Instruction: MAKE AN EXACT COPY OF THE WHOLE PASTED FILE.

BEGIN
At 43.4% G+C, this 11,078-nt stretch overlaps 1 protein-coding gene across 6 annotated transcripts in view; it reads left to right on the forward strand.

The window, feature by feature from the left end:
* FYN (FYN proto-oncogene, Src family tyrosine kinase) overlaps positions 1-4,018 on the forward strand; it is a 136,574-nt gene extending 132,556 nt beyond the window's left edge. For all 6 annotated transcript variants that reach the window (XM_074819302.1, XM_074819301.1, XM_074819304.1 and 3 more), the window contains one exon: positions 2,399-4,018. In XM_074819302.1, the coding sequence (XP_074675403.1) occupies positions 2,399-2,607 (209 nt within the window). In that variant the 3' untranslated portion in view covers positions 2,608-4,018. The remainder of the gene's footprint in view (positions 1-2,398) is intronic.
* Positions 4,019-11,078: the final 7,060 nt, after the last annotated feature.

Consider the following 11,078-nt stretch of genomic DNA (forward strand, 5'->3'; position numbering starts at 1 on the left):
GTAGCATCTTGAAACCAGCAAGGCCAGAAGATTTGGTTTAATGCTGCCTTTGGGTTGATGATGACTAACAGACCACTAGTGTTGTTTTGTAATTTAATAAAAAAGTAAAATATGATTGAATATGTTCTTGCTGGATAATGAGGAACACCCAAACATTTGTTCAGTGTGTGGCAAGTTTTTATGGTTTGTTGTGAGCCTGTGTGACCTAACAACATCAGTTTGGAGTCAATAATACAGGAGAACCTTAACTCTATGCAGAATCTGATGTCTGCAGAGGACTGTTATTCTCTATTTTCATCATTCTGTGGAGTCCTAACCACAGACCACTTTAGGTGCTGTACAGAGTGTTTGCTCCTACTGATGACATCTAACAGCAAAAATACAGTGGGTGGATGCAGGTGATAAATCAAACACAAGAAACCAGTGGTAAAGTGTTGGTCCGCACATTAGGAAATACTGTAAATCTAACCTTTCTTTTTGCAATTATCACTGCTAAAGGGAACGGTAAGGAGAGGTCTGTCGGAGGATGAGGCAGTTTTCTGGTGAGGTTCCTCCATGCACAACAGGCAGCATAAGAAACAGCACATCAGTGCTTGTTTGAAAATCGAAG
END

At 43.4% G+C, this 11,078-nt stretch overlaps 1 protein-coding gene across 6 annotated transcripts in view; it reads left to right on the forward strand.

The window, feature by feature from the left end:
* FYN (FYN proto-oncogene, Src family tyrosine kinase) overlaps positions 1-4,018 on the forward strand; it is a 136,574-nt gene extending 132,556 nt beyond the window's left edge. For all 6 annotated transcript variants that reach the window (XM_074819302.1, XM_074819301.1, XM_074819304.1 and 3 more), the window contains one exon: positions 2,399-4,018. In XM_074819302.1, the coding sequence (XP_074675403.1) occupies positions 2,399-2,607 (209 nt within the window). In that variant the 3' untranslated portion in view covers positions 2,608-4,018. The remainder of the gene's footprint in view (positions 1-2,398) is intronic.
* Positions 4,019-11,078: the final 7,060 nt, after the last annotated feature.

Consider the following 11,078-nt stretch of genomic DNA (forward strand, 5'->3'; position numbering starts at 1 on the left):
GTAGCATCTTGAAACCAGCAAGGCCAGAAGATTTGGTTTAATGCTGCCTTTGGGTTGATGATGACTAACAGACCACTAGTGTTGTTTTGTAATTTAATAAAAAAGTAAAATATGATTGAATATGTTCTTGCTGGATAATGAGGAACACCCAAACATTTGTTCAGTGTGTGGCAAGTTTTTATGGTTTGTTGTGAGCCTGTGTGACCTAACAACATCAGTTTGGAGTCAATAATACAGGAGAACCTTAACTCTATGCAGAATCTGATGTCTGCAGAGGACTGTTATTCTCTATTTTCATCATTCTGTGGAGTCCTAACCACAGACCACTTTAGGTGCTGTACAGAGTGTTTGCTCCTACTGATGACATCTAACAGCAAAAATACAGTGGGTGGATGCAGGTGATAAATCAAACACAAGAAACCAGTGGTAAAGTGTTGGTCCGCACATTAGGAAATACTGTAAATCTAACCTTTCTTTTTGCAATTATCACTGCTAAAGGGAACGGTAAGGAGAGGTCTGTCGGAGGATGAGGCAGTTTTCTGGTGAGGTTCCTCCATGCACAACAGGCAGCATAAGAAACAGCACATCAGTGCTTGTTTGAAAATCGAAG